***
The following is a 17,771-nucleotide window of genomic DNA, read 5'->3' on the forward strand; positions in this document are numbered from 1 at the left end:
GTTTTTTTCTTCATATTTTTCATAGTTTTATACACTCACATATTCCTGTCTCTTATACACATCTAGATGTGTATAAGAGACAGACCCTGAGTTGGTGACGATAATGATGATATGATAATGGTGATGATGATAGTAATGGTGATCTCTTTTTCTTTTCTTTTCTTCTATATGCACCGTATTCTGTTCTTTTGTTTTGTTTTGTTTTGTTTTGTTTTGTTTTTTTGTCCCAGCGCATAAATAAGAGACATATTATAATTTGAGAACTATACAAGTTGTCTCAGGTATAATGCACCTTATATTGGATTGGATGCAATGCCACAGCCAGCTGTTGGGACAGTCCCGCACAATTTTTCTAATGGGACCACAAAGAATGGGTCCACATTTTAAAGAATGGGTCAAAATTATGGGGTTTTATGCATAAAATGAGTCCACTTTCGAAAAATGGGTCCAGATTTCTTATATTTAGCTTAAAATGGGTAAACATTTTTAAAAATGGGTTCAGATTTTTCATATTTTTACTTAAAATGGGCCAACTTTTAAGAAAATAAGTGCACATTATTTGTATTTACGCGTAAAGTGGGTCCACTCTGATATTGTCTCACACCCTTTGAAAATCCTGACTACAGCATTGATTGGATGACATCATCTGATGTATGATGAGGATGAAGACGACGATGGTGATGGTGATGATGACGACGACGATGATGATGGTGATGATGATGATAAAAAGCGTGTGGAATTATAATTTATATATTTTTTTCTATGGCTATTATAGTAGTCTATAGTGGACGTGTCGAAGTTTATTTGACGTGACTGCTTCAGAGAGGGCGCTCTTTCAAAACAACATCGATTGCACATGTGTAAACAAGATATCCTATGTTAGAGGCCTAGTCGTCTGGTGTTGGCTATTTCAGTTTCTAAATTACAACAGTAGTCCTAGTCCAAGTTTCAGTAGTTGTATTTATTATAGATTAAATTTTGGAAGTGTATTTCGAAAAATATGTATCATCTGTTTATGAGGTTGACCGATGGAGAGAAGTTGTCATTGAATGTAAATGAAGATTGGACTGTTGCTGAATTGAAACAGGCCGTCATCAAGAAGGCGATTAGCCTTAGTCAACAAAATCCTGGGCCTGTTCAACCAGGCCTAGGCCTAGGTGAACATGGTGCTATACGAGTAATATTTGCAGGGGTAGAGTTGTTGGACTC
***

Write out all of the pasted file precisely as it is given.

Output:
The following is a 17,771-nucleotide window of genomic DNA, read 5'->3' on the forward strand; positions in this document are numbered from 1 at the left end:
GTTTTTTTCTTCATATTTTTCATAGTTTTATACACTCACATATTCCTGTCTCTTATACACATCTAGATGTGTATAAGAGACAGACCCTGAGTTGGTGACGATAATGATGATATGATAATGGTGATGATGATAGTAATGGTGATCTCTTTTTCTTTTCTTTTCTTCTATATGCACCGTATTCTGTTCTTTTGTTTTGTTTTGTTTTGTTTTGTTTTGTTTTTTTGTCCCAGCGCATAAATAAGAGACATATTATAATTTGAGAACTATACAAGTTGTCTCAGGTATAATGCACCTTATATTGGATTGGATGCAATGCCACAGCCAGCTGTTGGGACAGTCCCGCACAATTTTTCTAATGGGACCACAAAGAATGGGTCCACATTTTAAAGAATGGGTCAAAATTATGGGGTTTTATGCATAAAATGAGTCCACTTTCGAAAAATGGGTCCAGATTTCTTATATTTAGCTTAAAATGGGTAAACATTTTTAAAAATGGGTTCAGATTTTTCATATTTTTACTTAAAATGGGCCAACTTTTAAGAAAATAAGTGCACATTATTTGTATTTACGCGTAAAGTGGGTCCACTCTGATATTGTCTCACACCCTTTGAAAATCCTGACTACAGCATTGATTGGATGACATCATCTGATGTATGATGAGGATGAAGACGACGATGGTGATGGTGATGATGACGACGACGATGATGATGGTGATGATGATGATAAAAAGCGTGTGGAATTATAATTTATATATTTTTTTCTATGGCTATTATAGTAGTCTATAGTGGACGTGTCGAAGTTTATTTGACGTGACTGCTTCAGAGAGGGCGCTCTTTCAAAACAACATCGATTGCACATGTGTAAACAAGATATCCTATGTTAGAGGCCTAGTCGTCTGGTGTTGGCTATTTCAGTTTCTAAATTACAACAGTAGTCCTAGTCCAAGTTTCAGTAGTTGTATTTATTATAGATTAAATTTTGGAAGTGTATTTCGAAAAATATGTATCATCTGTTTATGAGGTTGACCGATGGAGAGAAGTTGTCATTGAATGTAAATGAAGATTGGACTGTTGCTGAATTGAAACAGGCCGTCATCAAGAAGGCGATTAGCCTTAGTCAACAAAATCCTGGGCCTGTTCAACCAGGCCTAGGCCTAGGTGAACATGGTGCTATACGAGTAATATTTGCAGGGGTAGAGTTGTTGGACTC